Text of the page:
The Velocifire VM90 is a cheap full size mechanical RGB Keyboard with 104 programmable keys, individually addressable RGB LEDs and a budget friendly price tag. This is a beautiful and cheap alternative to the Corsair Strafe and the Razer Chroma keyboards.

Links to purchase the keyboard:

Black switches US Layout

Black switches UK Layout

Blue Switches UK Layout

Welcome to Mydatech, in this article I will be reviewing this mechanical, RGB gaming keyboard with 104 programmable keys, individually addressable RGB LEDs capable of the full 16.8 million colours, N key rollover, a USB port, Kailh black or blue switches and all this for a very affordable price tag of £56 pounds in the UK or $80 in the US. Is it any good? Let’s find out!

The VM90 is a very good looking keyboard with different lighting modes including fully customisable gaming modes, it comes with a soft-feel magnetic wrist rest that makes the keyboard more comfortable to type on. The wrist wrest attaches so firmly that you can pick the keyboard up and carry it about without it falling off, the only negative is that the matte, soft-feel finish attracts fingerprints and greasy marks easily.

The build quality of the keyboard is nice and sturdy, it has a raised profile that allows light from the LEDs to bleed through more effectively and the silvery metallic finish of the top of the keyboard reflects light more effectively than black does. The keyboard cable splits into two male USB ends and comes with a non-detachable, braided cable. The orange USB cable is for input and power for the LEDs, the green cable is for the USB passthrough in the keyboard so you only need to plug this in if you want to use the USB port in the keyboard.

Keyboard Switches

The switches on the keyboard I bought are kailh blacks and they have an actuation force of 60 grammes, like the cherry mx blacks. I find them very comfortable and satisfying to type on. The keyboard is also available with blue switches which have clicky audible feedback when the key is depressed making them much louder. The kailh blues also have an actuation force of 60 grammes which is higher than the cherry mx blues, which only have a 45 gramme actuation force so that might take some getting used to for those of are used to Cherry MX blues but they do feel and sound great. Here is a typing test so that you can hear what they black switches sound like in action.

Included in the box for this keyboard is a keycap puller which is a useful addition, the keys are easy to remove and replace and the keyboard even comes with a set of red arrow keys and a red Fn key. Personally I like all of my keycaps to be black but it is nice that Velocifire included this option.

You can also program macros and set hotkeys with this keyboard however you will need to download the software for the keyboard to do this. The software also lets you change the lighting modes on the keyboard and set custom gaming modes but I find it easier just to do this from the keyboard itself.

Keyboard Lighting

With regards to lighting, the keyboard has multiple different lighting modes, which can be controlled either through the keyboard software or the keyboard itself. Pressing Fn + F6 gives you the rainbow wave mode which is my personal favourite.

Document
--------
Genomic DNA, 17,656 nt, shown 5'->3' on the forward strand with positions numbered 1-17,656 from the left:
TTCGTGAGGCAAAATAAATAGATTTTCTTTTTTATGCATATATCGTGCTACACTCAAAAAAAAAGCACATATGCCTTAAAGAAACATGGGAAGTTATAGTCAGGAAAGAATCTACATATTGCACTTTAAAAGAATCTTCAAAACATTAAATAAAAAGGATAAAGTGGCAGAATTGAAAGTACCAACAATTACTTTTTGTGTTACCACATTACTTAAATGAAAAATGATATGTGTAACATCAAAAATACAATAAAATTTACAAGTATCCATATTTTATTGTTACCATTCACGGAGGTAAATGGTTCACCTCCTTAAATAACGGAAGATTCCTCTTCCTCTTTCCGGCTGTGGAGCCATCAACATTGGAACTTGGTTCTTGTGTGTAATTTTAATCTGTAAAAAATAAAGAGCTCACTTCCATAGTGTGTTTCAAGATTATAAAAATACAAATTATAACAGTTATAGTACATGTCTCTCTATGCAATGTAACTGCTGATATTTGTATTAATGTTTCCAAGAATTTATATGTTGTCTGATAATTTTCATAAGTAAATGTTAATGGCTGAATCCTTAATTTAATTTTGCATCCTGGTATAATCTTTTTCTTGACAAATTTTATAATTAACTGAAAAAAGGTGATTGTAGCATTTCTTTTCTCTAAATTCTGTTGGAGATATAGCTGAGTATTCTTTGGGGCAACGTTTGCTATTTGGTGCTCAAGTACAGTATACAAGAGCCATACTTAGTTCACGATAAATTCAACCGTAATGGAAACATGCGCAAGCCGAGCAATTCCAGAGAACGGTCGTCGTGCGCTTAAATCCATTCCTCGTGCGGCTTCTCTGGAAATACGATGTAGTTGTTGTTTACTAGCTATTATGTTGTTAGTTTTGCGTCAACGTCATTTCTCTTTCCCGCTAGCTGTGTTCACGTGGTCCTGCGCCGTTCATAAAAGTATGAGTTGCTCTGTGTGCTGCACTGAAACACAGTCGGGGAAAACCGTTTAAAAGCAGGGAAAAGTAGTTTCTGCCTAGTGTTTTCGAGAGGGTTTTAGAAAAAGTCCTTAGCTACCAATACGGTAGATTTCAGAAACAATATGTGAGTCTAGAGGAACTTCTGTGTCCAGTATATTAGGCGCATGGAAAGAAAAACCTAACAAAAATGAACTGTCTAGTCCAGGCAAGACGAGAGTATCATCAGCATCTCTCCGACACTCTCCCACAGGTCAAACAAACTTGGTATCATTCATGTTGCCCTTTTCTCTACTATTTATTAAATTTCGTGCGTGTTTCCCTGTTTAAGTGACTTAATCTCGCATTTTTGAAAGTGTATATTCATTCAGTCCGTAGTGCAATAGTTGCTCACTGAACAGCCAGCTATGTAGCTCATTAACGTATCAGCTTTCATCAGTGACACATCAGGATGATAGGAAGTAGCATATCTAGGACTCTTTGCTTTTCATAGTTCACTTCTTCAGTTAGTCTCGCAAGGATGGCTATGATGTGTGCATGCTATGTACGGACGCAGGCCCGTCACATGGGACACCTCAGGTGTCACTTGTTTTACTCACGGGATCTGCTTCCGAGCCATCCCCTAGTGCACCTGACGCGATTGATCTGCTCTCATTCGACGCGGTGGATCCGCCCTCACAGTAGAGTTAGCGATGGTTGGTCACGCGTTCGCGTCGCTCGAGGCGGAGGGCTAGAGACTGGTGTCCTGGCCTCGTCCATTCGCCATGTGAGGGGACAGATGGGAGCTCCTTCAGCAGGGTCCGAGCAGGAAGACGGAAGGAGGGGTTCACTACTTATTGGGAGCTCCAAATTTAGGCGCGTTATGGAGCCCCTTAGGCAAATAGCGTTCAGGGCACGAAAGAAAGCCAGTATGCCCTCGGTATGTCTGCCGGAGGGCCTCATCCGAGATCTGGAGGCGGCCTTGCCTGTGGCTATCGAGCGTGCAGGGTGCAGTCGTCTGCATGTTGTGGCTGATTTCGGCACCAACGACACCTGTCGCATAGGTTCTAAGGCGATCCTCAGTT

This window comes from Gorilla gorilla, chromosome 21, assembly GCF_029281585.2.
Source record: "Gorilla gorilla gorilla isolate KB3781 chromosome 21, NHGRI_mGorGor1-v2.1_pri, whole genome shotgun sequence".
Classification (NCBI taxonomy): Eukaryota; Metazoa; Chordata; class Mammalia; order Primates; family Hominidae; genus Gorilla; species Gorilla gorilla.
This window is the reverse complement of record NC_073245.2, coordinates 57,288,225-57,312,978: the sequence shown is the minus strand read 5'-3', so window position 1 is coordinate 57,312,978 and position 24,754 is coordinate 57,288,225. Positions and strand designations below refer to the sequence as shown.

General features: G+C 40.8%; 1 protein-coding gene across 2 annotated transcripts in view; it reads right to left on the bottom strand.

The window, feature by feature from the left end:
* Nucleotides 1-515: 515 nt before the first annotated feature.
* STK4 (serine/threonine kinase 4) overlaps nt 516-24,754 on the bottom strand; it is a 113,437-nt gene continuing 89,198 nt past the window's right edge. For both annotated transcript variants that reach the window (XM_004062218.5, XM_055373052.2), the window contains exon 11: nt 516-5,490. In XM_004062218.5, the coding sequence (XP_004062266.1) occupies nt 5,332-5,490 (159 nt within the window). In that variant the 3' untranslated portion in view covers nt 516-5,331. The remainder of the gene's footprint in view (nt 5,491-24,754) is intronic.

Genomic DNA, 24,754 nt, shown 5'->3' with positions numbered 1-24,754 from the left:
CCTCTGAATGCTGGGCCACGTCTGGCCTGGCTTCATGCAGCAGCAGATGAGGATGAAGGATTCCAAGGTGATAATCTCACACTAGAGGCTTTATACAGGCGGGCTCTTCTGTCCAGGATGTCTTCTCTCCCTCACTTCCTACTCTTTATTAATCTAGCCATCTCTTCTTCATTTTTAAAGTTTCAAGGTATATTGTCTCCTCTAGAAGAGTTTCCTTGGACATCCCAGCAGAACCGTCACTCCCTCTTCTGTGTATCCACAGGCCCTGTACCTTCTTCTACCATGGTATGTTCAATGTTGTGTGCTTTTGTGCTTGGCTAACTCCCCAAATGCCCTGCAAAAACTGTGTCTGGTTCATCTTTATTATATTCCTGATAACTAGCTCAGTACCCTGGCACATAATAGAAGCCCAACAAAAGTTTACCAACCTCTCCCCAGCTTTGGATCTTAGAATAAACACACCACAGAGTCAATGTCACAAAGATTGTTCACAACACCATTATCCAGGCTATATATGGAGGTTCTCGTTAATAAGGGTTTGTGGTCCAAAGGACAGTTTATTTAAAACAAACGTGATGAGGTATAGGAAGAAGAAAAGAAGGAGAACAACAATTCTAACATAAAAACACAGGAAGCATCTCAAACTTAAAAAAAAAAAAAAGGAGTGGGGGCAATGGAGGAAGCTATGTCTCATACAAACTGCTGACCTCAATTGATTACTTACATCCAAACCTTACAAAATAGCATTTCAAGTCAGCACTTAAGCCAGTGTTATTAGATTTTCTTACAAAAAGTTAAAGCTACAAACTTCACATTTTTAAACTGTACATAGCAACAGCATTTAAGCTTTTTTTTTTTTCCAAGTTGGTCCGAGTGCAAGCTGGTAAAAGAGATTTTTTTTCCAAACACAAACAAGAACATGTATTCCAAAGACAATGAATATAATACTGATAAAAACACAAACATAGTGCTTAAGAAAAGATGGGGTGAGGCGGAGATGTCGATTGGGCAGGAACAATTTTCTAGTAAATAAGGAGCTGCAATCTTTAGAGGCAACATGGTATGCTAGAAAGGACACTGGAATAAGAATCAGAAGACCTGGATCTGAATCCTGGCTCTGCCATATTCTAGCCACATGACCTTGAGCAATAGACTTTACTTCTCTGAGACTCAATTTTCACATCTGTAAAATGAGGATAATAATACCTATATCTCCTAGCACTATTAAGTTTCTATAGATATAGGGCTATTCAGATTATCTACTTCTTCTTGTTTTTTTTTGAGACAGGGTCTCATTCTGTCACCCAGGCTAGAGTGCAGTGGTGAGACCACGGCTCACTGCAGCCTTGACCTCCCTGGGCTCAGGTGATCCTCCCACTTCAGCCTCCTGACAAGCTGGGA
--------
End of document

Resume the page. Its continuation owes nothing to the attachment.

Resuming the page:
You can speed it up or slow it down using page up and page down and change the direction using the arrow keys.

Pressing Fn F6 again produces this pattern and doing so again produces this mode. A further press brings you back to the rainbow wave mode. Fn F7 produces the random colour reactive touch mode, pressing it again produces the red reactive touch mode, Fn F7 again produces the same but in green and so forth through all the colours

Fn F8 is a snake that cycles through all the colours and Fn F8 again produces a speedier version that circles in and out

Fn and F9 produces the single key reactive touch mode in all the colours and pressing it again produces the same mode in individual colours. Fn F10 is the breathing mode that fades through all the colours, pressing it again produces red breathing mode, pressing it again produces green breathing mode and so on and so forth

Fn F11 is a fade mode that fades through all the colours, pressing it again produces static single colour modes.

Fn F12 is where it gets interesting because this mode allows you to customise the 5 custom profiles that are stored under Fn 1 through to Fn 5. Press Fn F12 to get started and then select one of the custom profiles to write to it and press the keys that you want illuminated. Pressing the keys once turns them red, twice turns them green and so on in the same order as for the previous modes. To save your custom preset press Fn and F12 again, then you can select the preset you just created by pressing Fn and the F number you just wrote to.

So in conclusion, is it worth purchasing this keyboard?

The Velocifire VM90 is certainly an attractive choice as it is great value and great quality. It is hard to find the excellent features that this keyboard offers for under £60, especially from well known manufacturers like Corsair. The similarly priced Corsair K55 comes in at £60 pounds, does not even have mechanical keys and does not have individually addressable LEDs, instead the keyboard lighting is split into three lighting zones that cannot be customised.

Therefore I would definitely recommend this keyboard to anyone looking for a high quality, good value, full size mechanical RGB keyboard with programmable keys and individually addressable RGB LEDs.